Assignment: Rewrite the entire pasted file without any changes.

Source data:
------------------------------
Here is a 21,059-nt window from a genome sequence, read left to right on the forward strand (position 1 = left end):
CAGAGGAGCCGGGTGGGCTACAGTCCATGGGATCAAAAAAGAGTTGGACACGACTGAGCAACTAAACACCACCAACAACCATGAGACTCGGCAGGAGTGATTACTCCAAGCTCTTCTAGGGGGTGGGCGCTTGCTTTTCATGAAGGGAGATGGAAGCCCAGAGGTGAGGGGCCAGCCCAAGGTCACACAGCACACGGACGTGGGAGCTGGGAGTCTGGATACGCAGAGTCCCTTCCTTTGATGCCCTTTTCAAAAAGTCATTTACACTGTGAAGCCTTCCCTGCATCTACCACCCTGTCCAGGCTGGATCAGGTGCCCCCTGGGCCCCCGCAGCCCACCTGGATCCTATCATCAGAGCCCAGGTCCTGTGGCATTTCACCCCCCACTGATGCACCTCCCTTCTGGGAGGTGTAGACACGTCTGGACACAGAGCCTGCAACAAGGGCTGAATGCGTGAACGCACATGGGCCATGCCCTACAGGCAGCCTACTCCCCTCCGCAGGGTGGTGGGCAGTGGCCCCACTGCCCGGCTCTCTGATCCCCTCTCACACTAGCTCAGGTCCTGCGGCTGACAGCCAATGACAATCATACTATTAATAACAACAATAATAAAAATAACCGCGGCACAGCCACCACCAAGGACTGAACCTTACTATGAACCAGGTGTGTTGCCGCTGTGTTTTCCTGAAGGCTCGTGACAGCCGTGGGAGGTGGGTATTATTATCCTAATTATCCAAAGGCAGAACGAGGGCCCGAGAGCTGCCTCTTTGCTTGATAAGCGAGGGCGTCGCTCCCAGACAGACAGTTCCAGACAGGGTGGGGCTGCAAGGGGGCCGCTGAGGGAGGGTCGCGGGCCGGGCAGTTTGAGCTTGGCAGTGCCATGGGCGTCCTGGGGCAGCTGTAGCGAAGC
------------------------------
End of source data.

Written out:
Here is a 21,059-nt window from a genome sequence, read left to right on the forward strand (position 1 = left end):
CAGAGGAGCCGGGTGGGCTACAGTCCATGGGATCAAAAAAGAGTTGGACACGACTGAGCAACTAAACACCACCAACAACCATGAGACTCGGCAGGAGTGATTACTCCAAGCTCTTCTAGGGGGTGGGCGCTTGCTTTTCATGAAGGGAGATGGAAGCCCAGAGGTGAGGGGCCAGCCCAAGGTCACACAGCACACGGACGTGGGAGCTGGGAGTCTGGATACGCAGAGTCCCTTCCTTTGATGCCCTTTTCAAAAAGTCATTTACACTGTGAAGCCTTCCCTGCATCTACCACCCTGTCCAGGCTGGATCAGGTGCCCCCTGGGCCCCCGCAGCCCACCTGGATCCTATCATCAGAGCCCAGGTCCTGTGGCATTTCACCCCCCACTGATGCACCTCCCTTCTGGGAGGTGTAGACACGTCTGGACACAGAGCCTGCAACAAGGGCTGAATGCGTGAACGCACATGGGCCATGCCCTACAGGCAGCCTACTCCCCTCCGCAGGGTGGTGGGCAGTGGCCCCACTGCCCGGCTCTCTGATCCCCTCTCACACTAGCTCAGGTCCTGCGGCTGACAGCCAATGACAATCATACTATTAATAACAACAATAATAAAAATAACCGCGGCACAGCCACCACCAAGGACTGAACCTTACTATGAACCAGGTGTGTTGCCGCTGTGTTTTCCTGAAGGCTCGTGACAGCCGTGGGAGGTGGGTATTATTATCCTAATTATCCAAAGGCAGAACGAGGGCCCGAGAGCTGCCTCTTTGCTTGATAAGCGAGGGCGTCGCTCCCAGACAGACAGTTCCAGACAGGGTGGGGCTGCAAGGGGGCCGCTGAGGGAGGGTCGCGGGCCGGGCAGTTTGAGCTTGGCAGTGCCATGGGCGTCCTGGGGCAGCTGTAGCGAAGC